Tuesday, 13 April 2010
On this day...
Irish poet Seamus Heaney was born in 1939. Born himself in Northern Ireland, Heaney believes his background to contain significant tension, containg both the Ireland of the cattle-herding Gaelic past and the Ulster of the Industrial Revolution. It was whilst studying English language and literature at university, that Heaney red Ted Hughes' 'Lupercal', and, in his words, 'suddenly, the matter of contemporary poetry was the material of my own life'. Subsequently, Heaney was introduced to the poetry of Patrick Kavanagh and then joined the Belfast group of young poets, publishing his first collection, 'Eleven Poems', at the age of 26.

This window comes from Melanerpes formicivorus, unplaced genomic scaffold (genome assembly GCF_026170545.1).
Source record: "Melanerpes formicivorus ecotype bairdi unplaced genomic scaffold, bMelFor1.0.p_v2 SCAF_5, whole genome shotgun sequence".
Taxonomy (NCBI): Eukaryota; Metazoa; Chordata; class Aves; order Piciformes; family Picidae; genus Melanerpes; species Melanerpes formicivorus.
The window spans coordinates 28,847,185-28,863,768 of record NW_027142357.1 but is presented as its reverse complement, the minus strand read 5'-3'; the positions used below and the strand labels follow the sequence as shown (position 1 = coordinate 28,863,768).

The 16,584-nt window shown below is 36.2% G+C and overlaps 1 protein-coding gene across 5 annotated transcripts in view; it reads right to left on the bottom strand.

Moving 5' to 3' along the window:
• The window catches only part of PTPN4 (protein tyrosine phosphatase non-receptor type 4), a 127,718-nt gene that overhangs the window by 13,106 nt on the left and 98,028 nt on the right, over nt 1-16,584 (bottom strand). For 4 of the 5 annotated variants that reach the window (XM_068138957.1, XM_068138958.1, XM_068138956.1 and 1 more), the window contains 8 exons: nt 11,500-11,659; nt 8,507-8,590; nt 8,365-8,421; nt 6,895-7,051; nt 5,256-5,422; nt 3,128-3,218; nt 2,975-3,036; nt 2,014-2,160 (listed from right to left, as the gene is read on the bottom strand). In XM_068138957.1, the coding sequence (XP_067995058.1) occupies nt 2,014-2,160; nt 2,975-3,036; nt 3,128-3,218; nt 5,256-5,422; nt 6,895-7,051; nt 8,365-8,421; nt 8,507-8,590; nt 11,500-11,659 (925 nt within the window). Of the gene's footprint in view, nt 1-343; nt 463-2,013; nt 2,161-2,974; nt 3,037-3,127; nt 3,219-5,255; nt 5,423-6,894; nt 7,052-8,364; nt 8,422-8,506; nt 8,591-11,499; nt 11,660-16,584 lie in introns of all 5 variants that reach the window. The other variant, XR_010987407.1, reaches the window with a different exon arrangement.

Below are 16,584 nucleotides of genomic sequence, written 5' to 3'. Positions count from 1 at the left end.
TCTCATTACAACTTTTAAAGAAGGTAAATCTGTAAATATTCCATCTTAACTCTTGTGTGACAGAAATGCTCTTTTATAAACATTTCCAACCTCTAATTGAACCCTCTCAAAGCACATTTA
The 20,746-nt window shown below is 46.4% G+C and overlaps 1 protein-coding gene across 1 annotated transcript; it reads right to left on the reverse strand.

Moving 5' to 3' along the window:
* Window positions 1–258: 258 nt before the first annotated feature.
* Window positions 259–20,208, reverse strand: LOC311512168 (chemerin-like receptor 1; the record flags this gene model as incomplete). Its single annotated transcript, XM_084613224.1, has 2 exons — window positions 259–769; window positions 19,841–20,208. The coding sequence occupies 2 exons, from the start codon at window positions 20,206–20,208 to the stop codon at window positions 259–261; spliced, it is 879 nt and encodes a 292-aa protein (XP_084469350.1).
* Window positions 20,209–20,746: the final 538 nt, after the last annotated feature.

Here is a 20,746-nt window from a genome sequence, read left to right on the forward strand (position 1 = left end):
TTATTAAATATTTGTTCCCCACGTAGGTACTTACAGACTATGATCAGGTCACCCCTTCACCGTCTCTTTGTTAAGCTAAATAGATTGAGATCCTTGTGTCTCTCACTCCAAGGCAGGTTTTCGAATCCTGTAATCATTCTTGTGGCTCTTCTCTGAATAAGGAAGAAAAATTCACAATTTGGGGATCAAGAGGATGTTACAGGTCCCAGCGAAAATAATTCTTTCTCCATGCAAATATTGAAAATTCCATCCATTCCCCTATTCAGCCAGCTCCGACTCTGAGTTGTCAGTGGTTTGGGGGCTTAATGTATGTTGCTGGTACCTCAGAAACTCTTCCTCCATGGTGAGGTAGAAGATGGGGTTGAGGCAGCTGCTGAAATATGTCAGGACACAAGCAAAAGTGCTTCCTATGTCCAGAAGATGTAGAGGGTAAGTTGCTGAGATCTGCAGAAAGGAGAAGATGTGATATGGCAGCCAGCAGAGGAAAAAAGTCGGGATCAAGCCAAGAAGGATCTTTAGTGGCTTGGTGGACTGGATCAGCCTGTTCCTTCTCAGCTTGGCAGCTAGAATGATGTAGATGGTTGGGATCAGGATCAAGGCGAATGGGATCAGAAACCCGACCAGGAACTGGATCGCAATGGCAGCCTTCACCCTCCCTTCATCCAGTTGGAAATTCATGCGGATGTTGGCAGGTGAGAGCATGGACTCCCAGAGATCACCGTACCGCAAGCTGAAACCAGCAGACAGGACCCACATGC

Thus has followed a highly succesful literary career, spotted with numerous teaching posts, including the Professor of Poetry at Oxford University. He has written 11 main collections, the last of which won the T.S. Eliot Prize, as well as two plays and several popular translations. Much of his work has, at times, a distinctly nationalistic feel, and Heaney himself even objected at being included in the 1982 'Penguin Book of Contemporary British Poetry'. Yet surely his crowning achievement was being awarded the Nobel Prize for Literature in 1995, for 'works of lyrical beauty and ethical depth, which exalt everyday miracles and the living past'.